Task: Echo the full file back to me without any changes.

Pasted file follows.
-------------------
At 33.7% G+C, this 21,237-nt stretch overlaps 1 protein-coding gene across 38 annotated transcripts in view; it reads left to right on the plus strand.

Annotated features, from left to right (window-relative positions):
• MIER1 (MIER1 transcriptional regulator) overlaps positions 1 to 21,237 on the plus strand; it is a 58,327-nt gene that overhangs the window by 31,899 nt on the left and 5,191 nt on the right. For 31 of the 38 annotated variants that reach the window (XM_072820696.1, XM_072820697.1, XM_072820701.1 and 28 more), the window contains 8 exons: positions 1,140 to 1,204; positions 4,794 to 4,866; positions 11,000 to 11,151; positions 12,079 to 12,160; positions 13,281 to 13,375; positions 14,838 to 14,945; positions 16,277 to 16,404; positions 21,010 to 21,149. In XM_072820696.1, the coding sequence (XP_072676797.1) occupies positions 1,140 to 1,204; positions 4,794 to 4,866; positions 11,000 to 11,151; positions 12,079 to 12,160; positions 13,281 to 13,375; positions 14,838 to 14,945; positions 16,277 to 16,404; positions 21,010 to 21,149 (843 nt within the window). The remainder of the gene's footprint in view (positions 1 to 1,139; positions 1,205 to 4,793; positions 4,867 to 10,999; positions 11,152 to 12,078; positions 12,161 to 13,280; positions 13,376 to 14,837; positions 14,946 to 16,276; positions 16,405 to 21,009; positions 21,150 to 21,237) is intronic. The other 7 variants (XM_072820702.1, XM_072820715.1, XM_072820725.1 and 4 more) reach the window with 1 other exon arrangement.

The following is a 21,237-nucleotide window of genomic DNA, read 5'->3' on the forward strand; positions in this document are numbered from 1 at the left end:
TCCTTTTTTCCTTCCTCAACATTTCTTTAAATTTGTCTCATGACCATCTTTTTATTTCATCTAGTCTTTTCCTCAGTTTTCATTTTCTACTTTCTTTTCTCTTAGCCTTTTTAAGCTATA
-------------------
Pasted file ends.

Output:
At 33.7% G+C, this 21,237-nt stretch overlaps 1 protein-coding gene across 38 annotated transcripts in view; it reads left to right on the plus strand.

Annotated features, from left to right (window-relative positions):
• MIER1 (MIER1 transcriptional regulator) overlaps positions 1 to 21,237 on the plus strand; it is a 58,327-nt gene that overhangs the window by 31,899 nt on the left and 5,191 nt on the right. For 31 of the 38 annotated variants that reach the window (XM_072820696.1, XM_072820697.1, XM_072820701.1 and 28 more), the window contains 8 exons: positions 1,140 to 1,204; positions 4,794 to 4,866; positions 11,000 to 11,151; positions 12,079 to 12,160; positions 13,281 to 13,375; positions 14,838 to 14,945; positions 16,277 to 16,404; positions 21,010 to 21,149. In XM_072820696.1, the coding sequence (XP_072676797.1) occupies positions 1,140 to 1,204; positions 4,794 to 4,866; positions 11,000 to 11,151; positions 12,079 to 12,160; positions 13,281 to 13,375; positions 14,838 to 14,945; positions 16,277 to 16,404; positions 21,010 to 21,149 (843 nt within the window). The remainder of the gene's footprint in view (positions 1 to 1,139; positions 1,205 to 4,793; positions 4,867 to 10,999; positions 11,152 to 12,078; positions 12,161 to 13,280; positions 13,376 to 14,837; positions 14,946 to 16,276; positions 16,405 to 21,009; positions 21,150 to 21,237) is intronic. The other 7 variants (XM_072820702.1, XM_072820715.1, XM_072820725.1 and 4 more) reach the window with 1 other exon arrangement.

The following is a 21,237-nucleotide window of genomic DNA, read 5'->3' on the forward strand; positions in this document are numbered from 1 at the left end:
TCCTTTTTTCCTTCCTCAACATTTCTTTAAATTTGTCTCATGACCATCTTTTTATTTCATCTAGTCTTTTCCTCAGTTTTCATTTTCTACTTTCTTTTCTCTTAGCCTTTTTAAGCTATA